The immune system is the body's defence system, which helps protect it from disease, bacteria and viruses.

Immunoglobulins (antibodies) are types of proteins in the body that fight off infection.

Sneezing is an involuntary expulsion of air and bacteria from the nose and mouth.

Diagnosis

Hepatitis B is diagnosed by a blood test that shows a positive reaction to hepatitis B surface antigen (the outer surface of the hepatitis B virus that triggers a response from your immune system). A positive result means that your body is making antibodies to try and fight the hepatitis B virus.

Your doctor may also request a liver function test. This is a blood test that measures certain enzymes and proteins in your bloodstream, which indicates whether your liver is damaged. These will often show raised levels if you are infected with the hepatitis B virus.

Treatment

If you are diagnosed with hepatitis B, it is likely that your doctor will refer to you a specialist, usually a hepatologist (a liver specialist).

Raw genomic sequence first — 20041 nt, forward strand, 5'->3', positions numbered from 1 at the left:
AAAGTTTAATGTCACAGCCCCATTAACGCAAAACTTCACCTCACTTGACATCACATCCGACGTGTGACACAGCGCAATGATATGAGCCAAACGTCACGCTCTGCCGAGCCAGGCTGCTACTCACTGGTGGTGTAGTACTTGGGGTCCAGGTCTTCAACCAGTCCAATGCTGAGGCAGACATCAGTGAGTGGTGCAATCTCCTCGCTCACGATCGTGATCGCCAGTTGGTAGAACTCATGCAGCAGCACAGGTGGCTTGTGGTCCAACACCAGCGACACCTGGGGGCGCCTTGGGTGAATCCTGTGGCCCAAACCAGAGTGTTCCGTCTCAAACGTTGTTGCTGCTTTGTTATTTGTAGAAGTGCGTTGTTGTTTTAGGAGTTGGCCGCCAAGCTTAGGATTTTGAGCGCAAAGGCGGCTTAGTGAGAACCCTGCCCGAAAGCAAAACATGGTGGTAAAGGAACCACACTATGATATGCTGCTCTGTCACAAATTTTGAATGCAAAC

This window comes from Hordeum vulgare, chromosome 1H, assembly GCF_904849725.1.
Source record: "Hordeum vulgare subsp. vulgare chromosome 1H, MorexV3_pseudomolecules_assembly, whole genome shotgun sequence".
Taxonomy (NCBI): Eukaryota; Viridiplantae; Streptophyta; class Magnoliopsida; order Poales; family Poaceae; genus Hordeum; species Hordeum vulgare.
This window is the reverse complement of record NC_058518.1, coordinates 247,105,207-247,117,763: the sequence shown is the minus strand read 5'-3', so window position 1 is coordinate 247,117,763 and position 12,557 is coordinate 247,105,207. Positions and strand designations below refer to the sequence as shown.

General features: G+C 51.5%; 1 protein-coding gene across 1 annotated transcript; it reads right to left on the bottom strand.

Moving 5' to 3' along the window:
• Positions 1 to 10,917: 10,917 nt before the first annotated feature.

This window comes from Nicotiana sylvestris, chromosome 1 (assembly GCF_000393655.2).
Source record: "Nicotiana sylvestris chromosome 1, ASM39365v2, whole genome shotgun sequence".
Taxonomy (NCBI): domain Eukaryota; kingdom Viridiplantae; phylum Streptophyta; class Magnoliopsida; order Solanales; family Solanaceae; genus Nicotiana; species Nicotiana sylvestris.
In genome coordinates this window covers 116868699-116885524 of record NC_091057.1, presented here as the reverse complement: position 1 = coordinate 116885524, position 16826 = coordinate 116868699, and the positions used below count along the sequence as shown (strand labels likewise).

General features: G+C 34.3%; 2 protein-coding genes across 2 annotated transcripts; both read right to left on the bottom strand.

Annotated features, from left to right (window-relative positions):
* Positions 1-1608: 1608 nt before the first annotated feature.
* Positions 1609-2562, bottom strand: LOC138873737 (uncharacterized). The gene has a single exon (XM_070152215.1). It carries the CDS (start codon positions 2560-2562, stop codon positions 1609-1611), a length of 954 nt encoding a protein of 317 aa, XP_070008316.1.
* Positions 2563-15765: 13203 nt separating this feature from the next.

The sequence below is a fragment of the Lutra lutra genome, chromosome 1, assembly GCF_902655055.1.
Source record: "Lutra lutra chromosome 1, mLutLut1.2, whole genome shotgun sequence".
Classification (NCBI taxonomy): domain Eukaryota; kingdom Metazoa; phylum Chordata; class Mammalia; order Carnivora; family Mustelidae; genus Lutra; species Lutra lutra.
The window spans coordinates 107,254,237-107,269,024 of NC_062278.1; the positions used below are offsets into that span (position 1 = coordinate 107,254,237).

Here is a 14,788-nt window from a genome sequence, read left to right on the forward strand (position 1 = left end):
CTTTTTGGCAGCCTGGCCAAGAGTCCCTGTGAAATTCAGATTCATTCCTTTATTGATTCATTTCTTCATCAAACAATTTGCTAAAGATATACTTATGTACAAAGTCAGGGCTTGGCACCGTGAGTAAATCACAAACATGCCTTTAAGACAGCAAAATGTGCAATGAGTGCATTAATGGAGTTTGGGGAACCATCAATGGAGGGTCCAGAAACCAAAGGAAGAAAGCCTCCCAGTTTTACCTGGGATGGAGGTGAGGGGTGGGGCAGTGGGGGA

Most people tend to be free of symptoms and recover completely within a couple of months, never going on to develop chronic (long-term) hepatitis.

There is usually no specific treatment for acute (short-term) hepatitis B. Unless your symptoms are particularly severe, you should be able to manage them at home.

You can take over-the-counter painkillers such as ibuprofen and paracetamol and may be prescribed codeine if pain is more severe. Nausea (feeling sick) can often be controlled with a medication called metoclopramide.

If you are diagnosed as having a hepatitis B infection, you will be advised to have regular blood tests and physical check-ups.

Once your symptoms get better you will need further testing to check that you are free of the virus and have not developed chronic hepatitis B.